OBITUARY: Jackson Mthembu, a deft politician and defender of the Constitution
Jackson Mthembu’s passing will be mourned across the political spectrum. Eloquent, personable and affable, he will be remembered for his passion, his commitment and his sense of humour.
CAPE TOWN - Jackson Mthembu (62) will be remembered as a staunch defender of the Constitution and as a deft politician who threw himself into the hard work of repairing divisions in the African National Congress and getting it back on track after years of misrule under former President Jacob Zuma.
His passing on 21 January due to COVID-19 complications leaves a gaping hole in the government’s communications machinery: as Minister in the Presidency, Mthembu was the public face of its messaging in the fight against the pandemic gripping the country.
President Cyril Ramaphosa has also lost an important ally and a key member of his Cabinet.
Mthembu’s passing will be mourned across the political spectrum. Eloquent, personable and affable, he will be remembered for his passion, his commitment and his sense of humour.
GALLERY: Jackson Mthembu's life in pictures
Before Ramaphosa made him Minister in the Presidency, he served as the ANC’s chief whip in Parliament.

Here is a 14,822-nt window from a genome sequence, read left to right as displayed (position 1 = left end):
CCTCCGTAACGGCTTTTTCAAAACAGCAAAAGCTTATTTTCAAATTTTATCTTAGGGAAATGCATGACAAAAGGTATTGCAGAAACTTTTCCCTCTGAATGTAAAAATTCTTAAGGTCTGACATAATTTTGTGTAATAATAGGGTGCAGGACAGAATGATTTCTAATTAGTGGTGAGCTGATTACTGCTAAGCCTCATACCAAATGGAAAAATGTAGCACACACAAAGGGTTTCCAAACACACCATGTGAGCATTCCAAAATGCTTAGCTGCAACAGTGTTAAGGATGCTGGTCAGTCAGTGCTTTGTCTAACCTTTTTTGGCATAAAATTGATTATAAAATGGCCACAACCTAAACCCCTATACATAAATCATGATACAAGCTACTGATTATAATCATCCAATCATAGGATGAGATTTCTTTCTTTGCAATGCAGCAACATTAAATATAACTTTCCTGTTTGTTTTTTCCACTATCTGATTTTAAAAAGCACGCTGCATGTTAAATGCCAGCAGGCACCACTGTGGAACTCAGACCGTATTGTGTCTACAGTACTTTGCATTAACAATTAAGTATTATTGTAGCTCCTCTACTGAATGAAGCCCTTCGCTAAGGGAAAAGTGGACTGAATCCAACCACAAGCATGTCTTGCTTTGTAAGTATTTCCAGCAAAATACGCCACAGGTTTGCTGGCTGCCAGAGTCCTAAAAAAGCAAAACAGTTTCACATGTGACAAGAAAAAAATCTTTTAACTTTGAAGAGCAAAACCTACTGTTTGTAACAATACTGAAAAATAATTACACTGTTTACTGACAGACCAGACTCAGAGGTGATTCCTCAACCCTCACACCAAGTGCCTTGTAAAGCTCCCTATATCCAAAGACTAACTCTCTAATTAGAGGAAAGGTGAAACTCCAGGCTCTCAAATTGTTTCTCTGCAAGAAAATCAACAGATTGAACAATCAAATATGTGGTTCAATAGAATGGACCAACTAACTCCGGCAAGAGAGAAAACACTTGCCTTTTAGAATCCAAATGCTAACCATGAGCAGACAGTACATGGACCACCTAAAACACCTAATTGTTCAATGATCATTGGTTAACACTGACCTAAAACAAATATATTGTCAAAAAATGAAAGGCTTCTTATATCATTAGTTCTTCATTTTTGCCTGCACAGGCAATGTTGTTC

There he worked hard behind the scenes, using his powers of argument and persuasion to lead the party’s caucus to a rejection of the blind defence it had mounted in favour of Zuma and a public acknowledgement that it had taken a wrong turn.
As chief whip, Mthembu ran a tight ship. He earned the respect of other parties as a straight player, someone not given to devious games – but who prized debate, as well as collaboration and co-operation.
WATCH: Remembering Jackson Mthembu, moments from the archives
He was born in Ackerville, Witbank, on 5 June in 1958 and was educated at Fort Hare University.
Mthembu served as MEC for Transport in Mpumalanga from 1997 to 1999, but really only became known as a national figure once he was made national spokesperson of the ANC.
Mthembu was a staunch supporter of Ramaphosa’s, especially in the lead-up to the ANC’s Nasrec conference in 2017, where Ramaphosa was narrowly elected party president to succeed Zuma.
Married to Thembi Mthembu, he had six children. One of them, Nokhwezi, died last year after committing suicide at their home in the parliamentary village of Pelican Park.